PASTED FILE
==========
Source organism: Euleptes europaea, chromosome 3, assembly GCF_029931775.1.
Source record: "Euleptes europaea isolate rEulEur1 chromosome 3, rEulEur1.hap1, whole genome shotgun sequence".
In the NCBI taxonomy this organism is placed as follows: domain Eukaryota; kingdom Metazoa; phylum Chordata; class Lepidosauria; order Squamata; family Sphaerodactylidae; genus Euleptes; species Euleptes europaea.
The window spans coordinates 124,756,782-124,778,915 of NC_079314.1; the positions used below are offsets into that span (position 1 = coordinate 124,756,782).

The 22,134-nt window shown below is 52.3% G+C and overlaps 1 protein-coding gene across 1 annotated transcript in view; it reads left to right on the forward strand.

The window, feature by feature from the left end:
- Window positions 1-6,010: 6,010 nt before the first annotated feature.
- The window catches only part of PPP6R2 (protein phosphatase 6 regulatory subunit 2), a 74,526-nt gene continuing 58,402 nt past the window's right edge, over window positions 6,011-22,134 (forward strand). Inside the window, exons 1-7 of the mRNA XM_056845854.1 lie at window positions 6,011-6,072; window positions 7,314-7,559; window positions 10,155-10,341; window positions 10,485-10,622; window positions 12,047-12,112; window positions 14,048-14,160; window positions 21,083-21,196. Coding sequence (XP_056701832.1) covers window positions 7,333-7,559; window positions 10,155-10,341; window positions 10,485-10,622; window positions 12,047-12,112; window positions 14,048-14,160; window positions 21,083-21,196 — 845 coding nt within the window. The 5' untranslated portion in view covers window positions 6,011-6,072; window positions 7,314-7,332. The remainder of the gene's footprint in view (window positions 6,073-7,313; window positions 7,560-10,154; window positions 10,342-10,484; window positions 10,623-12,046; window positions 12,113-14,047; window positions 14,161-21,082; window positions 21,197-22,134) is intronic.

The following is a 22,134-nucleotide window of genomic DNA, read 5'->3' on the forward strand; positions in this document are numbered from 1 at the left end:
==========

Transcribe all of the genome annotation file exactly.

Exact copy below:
Source organism: Euleptes europaea, chromosome 3, assembly GCF_029931775.1.
Source record: "Euleptes europaea isolate rEulEur1 chromosome 3, rEulEur1.hap1, whole genome shotgun sequence".
In the NCBI taxonomy this organism is placed as follows: domain Eukaryota; kingdom Metazoa; phylum Chordata; class Lepidosauria; order Squamata; family Sphaerodactylidae; genus Euleptes; species Euleptes europaea.
The window spans coordinates 124,756,782-124,778,915 of NC_079314.1; the positions used below are offsets into that span (position 1 = coordinate 124,756,782).

The 22,134-nt window shown below is 52.3% G+C and overlaps 1 protein-coding gene across 1 annotated transcript in view; it reads left to right on the forward strand.

The window, feature by feature from the left end:
- Window positions 1-6,010: 6,010 nt before the first annotated feature.
- The window catches only part of PPP6R2 (protein phosphatase 6 regulatory subunit 2), a 74,526-nt gene continuing 58,402 nt past the window's right edge, over window positions 6,011-22,134 (forward strand). Inside the window, exons 1-7 of the mRNA XM_056845854.1 lie at window positions 6,011-6,072; window positions 7,314-7,559; window positions 10,155-10,341; window positions 10,485-10,622; window positions 12,047-12,112; window positions 14,048-14,160; window positions 21,083-21,196. Coding sequence (XP_056701832.1) covers window positions 7,333-7,559; window positions 10,155-10,341; window positions 10,485-10,622; window positions 12,047-12,112; window positions 14,048-14,160; window positions 21,083-21,196 — 845 coding nt within the window. The 5' untranslated portion in view covers window positions 6,011-6,072; window positions 7,314-7,332. The remainder of the gene's footprint in view (window positions 6,073-7,313; window positions 7,560-10,154; window positions 10,342-10,484; window positions 10,623-12,046; window positions 12,113-14,047; window positions 14,161-21,082; window positions 21,197-22,134) is intronic.

The following is a 22,134-nucleotide window of genomic DNA, read 5'->3' on the forward strand; positions in this document are numbered from 1 at the left end: